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Tom Stehn Reports from Aransas: April 30, 2004




Tom Stehn and Survey Plane at Aransas NWR

Dear Journey North,

On the April 28th census flight, the pilot and I both anticipated that all the whooping cranes would be gone from Aransas. But during our survey, it was hard to deny the sight of three 5-foot tall white birds standing together around the same pond. Thus, three "stragglers" are still here, while 190 whooping cranes (98% of the flock) have migrated. I've had non-breeding cranes (and once a widowed adult) stay at Aransas into the first week of May before departing, so I'm not concerned yet. But I am ready for them to be gone and for me to get a break from monitoring cranes.

A Chick Left Behind?
One of the three cranes yesterday was the chick from the one-parent family group. The chick had some rusty brown feathers remaining on its head and back, but mostly was all white. Was one of the two cranes with the chick its parent, or had the parent started migration and left the chick behind? I had no way to know. (I talked about what might happen in my April 16 report.)

Migration: the Most Perilous Time for Cranes
Most deaths of adult whooping cranes happen during the migration. What are
the main hazards the cranes face? When whooping cranes migrate, they fly
during the daytime and stop every night, often in unfamiliar territory. This is because they fly on a slightly different migration pathway every year as they get blown off course slightly to the east or west, depending on the winds. The main hazard the cranes face and the number one cause of death of fledged whooping cranes is collisions with power lines. The cranes sometimes simply don't see the lines when flying, especially in low light conditions or bad weather. Collisions are usually fatal, although not always. This spring, one of the eastern whooping cranes was observed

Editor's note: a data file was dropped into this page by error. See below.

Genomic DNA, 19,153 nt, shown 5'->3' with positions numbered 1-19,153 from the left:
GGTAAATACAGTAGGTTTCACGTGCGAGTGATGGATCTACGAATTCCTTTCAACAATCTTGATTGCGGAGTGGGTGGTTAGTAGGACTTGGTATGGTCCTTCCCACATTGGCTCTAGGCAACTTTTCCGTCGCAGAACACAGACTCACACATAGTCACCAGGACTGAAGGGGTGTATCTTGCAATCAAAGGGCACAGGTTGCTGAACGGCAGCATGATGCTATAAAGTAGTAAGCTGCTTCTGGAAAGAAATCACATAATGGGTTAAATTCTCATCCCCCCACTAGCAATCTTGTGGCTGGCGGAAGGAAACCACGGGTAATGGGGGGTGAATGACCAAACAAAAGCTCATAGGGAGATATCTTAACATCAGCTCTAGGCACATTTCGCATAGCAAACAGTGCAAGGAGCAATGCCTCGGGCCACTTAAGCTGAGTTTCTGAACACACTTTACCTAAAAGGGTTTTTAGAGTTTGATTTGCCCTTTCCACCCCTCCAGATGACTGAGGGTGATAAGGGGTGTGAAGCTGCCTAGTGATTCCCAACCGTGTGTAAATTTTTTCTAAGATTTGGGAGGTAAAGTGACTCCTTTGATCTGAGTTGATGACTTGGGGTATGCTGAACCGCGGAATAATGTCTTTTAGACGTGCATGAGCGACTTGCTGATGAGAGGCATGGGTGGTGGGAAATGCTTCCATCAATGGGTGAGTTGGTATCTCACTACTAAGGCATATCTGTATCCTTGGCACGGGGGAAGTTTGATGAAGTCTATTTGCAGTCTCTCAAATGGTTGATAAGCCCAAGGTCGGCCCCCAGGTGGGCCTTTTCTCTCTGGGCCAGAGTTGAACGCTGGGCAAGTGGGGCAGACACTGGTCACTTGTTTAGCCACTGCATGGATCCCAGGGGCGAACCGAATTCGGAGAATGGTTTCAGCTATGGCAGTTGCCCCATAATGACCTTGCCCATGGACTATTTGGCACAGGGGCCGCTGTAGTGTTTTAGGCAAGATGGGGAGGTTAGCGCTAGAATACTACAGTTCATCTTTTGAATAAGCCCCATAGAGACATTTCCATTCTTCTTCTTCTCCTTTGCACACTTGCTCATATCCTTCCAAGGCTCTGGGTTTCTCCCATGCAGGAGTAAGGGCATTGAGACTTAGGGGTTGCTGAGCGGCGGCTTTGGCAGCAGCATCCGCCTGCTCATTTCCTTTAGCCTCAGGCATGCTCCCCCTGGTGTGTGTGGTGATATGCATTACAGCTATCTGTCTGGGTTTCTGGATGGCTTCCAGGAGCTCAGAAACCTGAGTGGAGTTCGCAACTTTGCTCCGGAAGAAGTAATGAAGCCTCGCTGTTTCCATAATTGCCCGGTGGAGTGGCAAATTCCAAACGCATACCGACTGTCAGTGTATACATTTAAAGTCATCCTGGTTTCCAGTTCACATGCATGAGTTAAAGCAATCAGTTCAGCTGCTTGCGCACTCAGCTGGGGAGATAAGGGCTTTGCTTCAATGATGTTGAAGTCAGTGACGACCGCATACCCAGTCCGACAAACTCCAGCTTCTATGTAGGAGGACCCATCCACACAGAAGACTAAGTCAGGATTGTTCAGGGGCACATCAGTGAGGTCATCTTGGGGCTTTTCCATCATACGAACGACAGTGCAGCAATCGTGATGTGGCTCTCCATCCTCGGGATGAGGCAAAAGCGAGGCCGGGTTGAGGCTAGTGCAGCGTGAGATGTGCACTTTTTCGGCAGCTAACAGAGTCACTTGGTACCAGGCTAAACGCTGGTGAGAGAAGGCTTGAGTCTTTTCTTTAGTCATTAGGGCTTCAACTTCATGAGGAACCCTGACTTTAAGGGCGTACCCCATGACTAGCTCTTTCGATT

bouncing off a power line and continuing on in flight with the group, apparently shook up but not injured to any great extent. With the human population growing in North America and more and more power lines being built, the migration becomes more hazardous for whooping cranes every year. Whooping cranes can also fly into fences that they don't see, especially when a fence crosses a wetland that the cranes may be attracted to. Some wetlands harbor diseases, such as fowl cholera or botulism in the water and expose the whooping cranes to these diseases. Cranes have to avoid
predators such as bobcats and coyotes whenever they stop for the night.They do this by standing all night long in shallow water. This allows them to hear predators coming during the night. Cranes also can be attacked in flight by eagles, especially golden eagles that are more common in the western U.S. Hunters may occasionally shoot a whooping crane by mistake. We have also documented one instance when an airplane struck and killed a whooping crane.

A Question for You
Every year, after the cranes migrate 2,400 miles to Canada and then return in the fall, I expect that about 10 of the cranes will have been killed. With a population not quite at 200 cranes in the last natural migratory flock, the loss of 10 is significant. We need to do everything we can to enure the cranes can migrate safely. Do
you have any suggestions about how to do this?

Tom Stehn, Whooping Crane Coordinator
U.S. Fish and Wildlife Service
Aransas NWR
Austwell, Texas


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